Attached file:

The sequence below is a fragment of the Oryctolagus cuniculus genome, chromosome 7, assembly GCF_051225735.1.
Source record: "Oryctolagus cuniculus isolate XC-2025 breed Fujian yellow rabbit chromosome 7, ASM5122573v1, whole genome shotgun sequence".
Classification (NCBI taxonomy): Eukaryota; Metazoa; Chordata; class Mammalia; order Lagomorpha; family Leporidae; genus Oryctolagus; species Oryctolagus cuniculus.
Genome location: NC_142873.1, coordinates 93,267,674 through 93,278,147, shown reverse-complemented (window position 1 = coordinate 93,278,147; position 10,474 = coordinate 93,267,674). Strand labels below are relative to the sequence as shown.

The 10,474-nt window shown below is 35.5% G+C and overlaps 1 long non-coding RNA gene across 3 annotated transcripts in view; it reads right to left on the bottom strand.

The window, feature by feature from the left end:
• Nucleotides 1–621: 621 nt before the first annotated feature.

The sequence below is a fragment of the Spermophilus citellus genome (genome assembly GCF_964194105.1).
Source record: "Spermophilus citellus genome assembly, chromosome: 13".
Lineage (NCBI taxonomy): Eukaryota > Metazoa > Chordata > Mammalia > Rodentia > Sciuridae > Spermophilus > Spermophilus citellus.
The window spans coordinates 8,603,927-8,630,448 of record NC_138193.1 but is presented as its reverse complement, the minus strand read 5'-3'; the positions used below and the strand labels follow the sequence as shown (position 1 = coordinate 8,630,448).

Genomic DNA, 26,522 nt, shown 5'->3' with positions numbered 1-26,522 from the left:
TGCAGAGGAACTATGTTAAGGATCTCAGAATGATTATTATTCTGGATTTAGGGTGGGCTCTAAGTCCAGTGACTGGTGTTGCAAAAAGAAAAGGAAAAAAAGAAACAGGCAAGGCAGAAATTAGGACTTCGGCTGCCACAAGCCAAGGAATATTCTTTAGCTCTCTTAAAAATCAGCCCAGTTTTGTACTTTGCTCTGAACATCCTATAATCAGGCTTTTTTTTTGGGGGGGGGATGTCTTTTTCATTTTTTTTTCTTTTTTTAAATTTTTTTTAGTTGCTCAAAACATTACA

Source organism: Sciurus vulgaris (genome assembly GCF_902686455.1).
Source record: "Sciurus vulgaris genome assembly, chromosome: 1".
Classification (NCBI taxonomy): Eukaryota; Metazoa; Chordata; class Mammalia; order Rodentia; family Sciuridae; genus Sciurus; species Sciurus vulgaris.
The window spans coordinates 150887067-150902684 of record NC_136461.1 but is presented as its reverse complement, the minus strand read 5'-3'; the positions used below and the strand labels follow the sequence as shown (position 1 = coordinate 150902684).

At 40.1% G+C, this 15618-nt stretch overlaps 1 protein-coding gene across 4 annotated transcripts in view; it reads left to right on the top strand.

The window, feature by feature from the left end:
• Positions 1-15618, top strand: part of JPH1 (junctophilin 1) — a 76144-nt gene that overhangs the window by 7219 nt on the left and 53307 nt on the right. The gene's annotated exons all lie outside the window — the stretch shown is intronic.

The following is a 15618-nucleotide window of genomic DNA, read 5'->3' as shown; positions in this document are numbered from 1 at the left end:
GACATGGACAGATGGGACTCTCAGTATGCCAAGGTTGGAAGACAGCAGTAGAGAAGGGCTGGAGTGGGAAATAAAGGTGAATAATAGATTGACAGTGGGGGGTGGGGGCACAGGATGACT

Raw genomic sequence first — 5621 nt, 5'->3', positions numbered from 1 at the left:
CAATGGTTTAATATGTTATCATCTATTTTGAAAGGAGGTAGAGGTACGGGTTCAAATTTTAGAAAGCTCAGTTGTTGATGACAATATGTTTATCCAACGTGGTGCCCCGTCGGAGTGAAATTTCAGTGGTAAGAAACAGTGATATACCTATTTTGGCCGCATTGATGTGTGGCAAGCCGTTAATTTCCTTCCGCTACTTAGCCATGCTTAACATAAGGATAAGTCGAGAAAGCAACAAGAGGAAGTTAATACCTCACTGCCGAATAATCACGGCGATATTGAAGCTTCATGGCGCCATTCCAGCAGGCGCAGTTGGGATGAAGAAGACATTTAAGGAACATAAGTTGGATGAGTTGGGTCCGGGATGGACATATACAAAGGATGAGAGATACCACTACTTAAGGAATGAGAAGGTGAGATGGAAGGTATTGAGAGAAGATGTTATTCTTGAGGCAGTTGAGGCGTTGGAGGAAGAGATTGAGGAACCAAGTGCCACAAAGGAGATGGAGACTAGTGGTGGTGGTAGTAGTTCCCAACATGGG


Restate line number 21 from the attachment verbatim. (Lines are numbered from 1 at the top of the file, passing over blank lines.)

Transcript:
The following is a 15618-nucleotide window of genomic DNA, read 5'->3' as shown; positions in this document are numbered from 1 at the left end: